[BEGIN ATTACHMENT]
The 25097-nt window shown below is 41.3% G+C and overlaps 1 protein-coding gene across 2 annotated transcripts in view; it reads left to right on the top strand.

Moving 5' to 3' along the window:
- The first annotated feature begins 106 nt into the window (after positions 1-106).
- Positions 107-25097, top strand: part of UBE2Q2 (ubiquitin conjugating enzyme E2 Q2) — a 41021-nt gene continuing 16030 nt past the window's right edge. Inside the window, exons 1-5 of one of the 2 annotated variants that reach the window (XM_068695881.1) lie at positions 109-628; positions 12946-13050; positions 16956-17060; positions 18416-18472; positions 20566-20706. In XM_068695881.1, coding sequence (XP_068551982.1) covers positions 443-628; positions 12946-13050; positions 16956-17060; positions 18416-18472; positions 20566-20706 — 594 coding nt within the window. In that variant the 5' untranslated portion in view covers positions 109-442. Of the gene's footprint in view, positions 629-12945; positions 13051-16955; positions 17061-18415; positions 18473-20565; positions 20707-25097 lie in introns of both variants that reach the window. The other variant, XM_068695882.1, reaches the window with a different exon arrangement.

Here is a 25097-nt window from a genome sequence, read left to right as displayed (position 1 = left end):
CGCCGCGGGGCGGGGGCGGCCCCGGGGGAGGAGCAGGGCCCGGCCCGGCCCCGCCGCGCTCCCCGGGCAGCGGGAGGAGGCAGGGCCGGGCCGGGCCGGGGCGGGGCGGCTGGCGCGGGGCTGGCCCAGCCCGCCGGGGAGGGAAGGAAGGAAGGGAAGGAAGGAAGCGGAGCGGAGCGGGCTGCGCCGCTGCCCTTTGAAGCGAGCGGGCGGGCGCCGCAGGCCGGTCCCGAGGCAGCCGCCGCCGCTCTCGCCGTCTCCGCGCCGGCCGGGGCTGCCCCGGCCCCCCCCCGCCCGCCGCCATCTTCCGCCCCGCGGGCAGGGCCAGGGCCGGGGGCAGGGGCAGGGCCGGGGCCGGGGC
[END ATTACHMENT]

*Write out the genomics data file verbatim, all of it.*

The 25097-nt window shown below is 41.3% G+C and overlaps 1 protein-coding gene across 2 annotated transcripts in view; it reads left to right on the top strand.

Moving 5' to 3' along the window:
- The first annotated feature begins 106 nt into the window (after positions 1-106).
- Positions 107-25097, top strand: part of UBE2Q2 (ubiquitin conjugating enzyme E2 Q2) — a 41021-nt gene continuing 16030 nt past the window's right edge. Inside the window, exons 1-5 of one of the 2 annotated variants that reach the window (XM_068695881.1) lie at positions 109-628; positions 12946-13050; positions 16956-17060; positions 18416-18472; positions 20566-20706. In XM_068695881.1, coding sequence (XP_068551982.1) covers positions 443-628; positions 12946-13050; positions 16956-17060; positions 18416-18472; positions 20566-20706 — 594 coding nt within the window. In that variant the 5' untranslated portion in view covers positions 109-442. Of the gene's footprint in view, positions 629-12945; positions 13051-16955; positions 17061-18415; positions 18473-20565; positions 20707-25097 lie in introns of both variants that reach the window. The other variant, XM_068695882.1, reaches the window with a different exon arrangement.

Here is a 25097-nt window from a genome sequence, read left to right as displayed (position 1 = left end):
CGCCGCGGGGCGGGGGCGGCCCCGGGGGAGGAGCAGGGCCCGGCCCGGCCCCGCCGCGCTCCCCGGGCAGCGGGAGGAGGCAGGGCCGGGCCGGGCCGGGGCGGGGCGGCTGGCGCGGGGCTGGCCCAGCCCGCCGGGGAGGGAAGGAAGGAAGGGAAGGAAGGAAGCGGAGCGGAGCGGGCTGCGCCGCTGCCCTTTGAAGCGAGCGGGCGGGCGCCGCAGGCCGGTCCCGAGGCAGCCGCCGCCGCTCTCGCCGTCTCCGCGCCGGCCGGGGCTGCCCCGGCCCCCCCCCGCCCGCCGCCATCTTCCGCCCCGCGGGCAGGGCCAGGGCCGGGGGCAGGGGCAGGGCCGGGGCCGGGGC